Utility bills to rise in Richmond
Homeowners will pay up to $76 more for utilities next year to cover water, sewer, garbage and recycling fees, under a budget proposed Monday at city hall.
Property owners paying flat rates for water will be hit the hardest by the 2013 utility budget, but metered customers—whose numbers continue to climb—won’t escape increases.
Owners of single-family homes without a meter will pay $1,335 for utilities, a five per cent increase. Those with a meter will pay significantly less for utilities—an estimated $914—but will see a greater overall increase of 7.7 per cent.
With more homeowners making the free switch to meters, revenue is falling, forcing the city to make metered customers share a greater portion of the cost.
Approximately 68 per cent of single-family homes are now on meters, according to a staff report from manager Suzanne Bycraft. Most townhouses and apartments are still without, but that’s likely to change as the city is now promoting water meters for multi-family buildings.
Coun. Bill McNulty said Richmond has become a leader in water conservation by offering residents water meters and rebates for old toilet replacement. He also noted the benefit of a rate stabilization fund, which helps offset dramatic rises in Metro Vancouver costs.
In her report, Bycraft said utility costs were reduced where possible to minimize the impact of the higher rates, but noted “a significant portion” of increases are beyond the city’s direct control, such as Metro Vancouver costs for water and sewer service.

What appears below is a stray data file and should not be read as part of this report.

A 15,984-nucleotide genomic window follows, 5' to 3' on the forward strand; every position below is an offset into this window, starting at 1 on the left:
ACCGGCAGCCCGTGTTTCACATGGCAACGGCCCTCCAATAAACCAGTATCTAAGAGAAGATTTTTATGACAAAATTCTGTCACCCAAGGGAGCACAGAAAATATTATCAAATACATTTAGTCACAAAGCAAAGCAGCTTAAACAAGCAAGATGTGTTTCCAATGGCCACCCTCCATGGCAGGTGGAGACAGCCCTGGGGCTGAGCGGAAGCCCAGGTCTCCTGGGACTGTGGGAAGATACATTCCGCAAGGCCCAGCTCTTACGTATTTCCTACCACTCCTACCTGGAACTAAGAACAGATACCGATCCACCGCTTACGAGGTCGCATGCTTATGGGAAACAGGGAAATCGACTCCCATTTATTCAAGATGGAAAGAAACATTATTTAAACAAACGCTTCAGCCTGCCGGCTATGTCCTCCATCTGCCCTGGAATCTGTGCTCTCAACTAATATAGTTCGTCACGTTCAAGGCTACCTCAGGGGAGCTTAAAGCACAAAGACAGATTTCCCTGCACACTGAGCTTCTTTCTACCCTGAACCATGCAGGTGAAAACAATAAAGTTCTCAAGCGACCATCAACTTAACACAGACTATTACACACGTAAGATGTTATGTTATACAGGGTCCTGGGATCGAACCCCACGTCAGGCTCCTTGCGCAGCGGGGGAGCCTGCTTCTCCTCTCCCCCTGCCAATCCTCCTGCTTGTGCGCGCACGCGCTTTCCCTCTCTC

“Regional costs are expected to continue increasing as part of meeting demands for ensuring high quality drinking water and managing sewer treatment,” noted Bycraft.
The budget also lays out an expansion of the city’s food scraps and organics collection service. On June 3, 2013, $3 million in wheeled carts and kitchen containers will be distributed to homeowners with green waste pickup, which will also expand to townhouses with blue box service.
Expansion of the program will cost taxpayers $950,000 annually.
The 2013 rates, endorsed Monday, must still be ratified by city council. Utility bills are due in the spring, after which unpaid bills climb 10 per cent.
Proposed utility rates for 2013
•House: $1,335 ($63 increase)
•Townhouse (on city garbage): $1,144 ($73)
•Townhouse: $1,038 ($76)
•Apartment: $770 ($38)
•House: $914 ($65)
•Townhouse (on city garbage): $641 ($61)
•Townhouse: $535 ($64)
•Apartment: $437 ($31)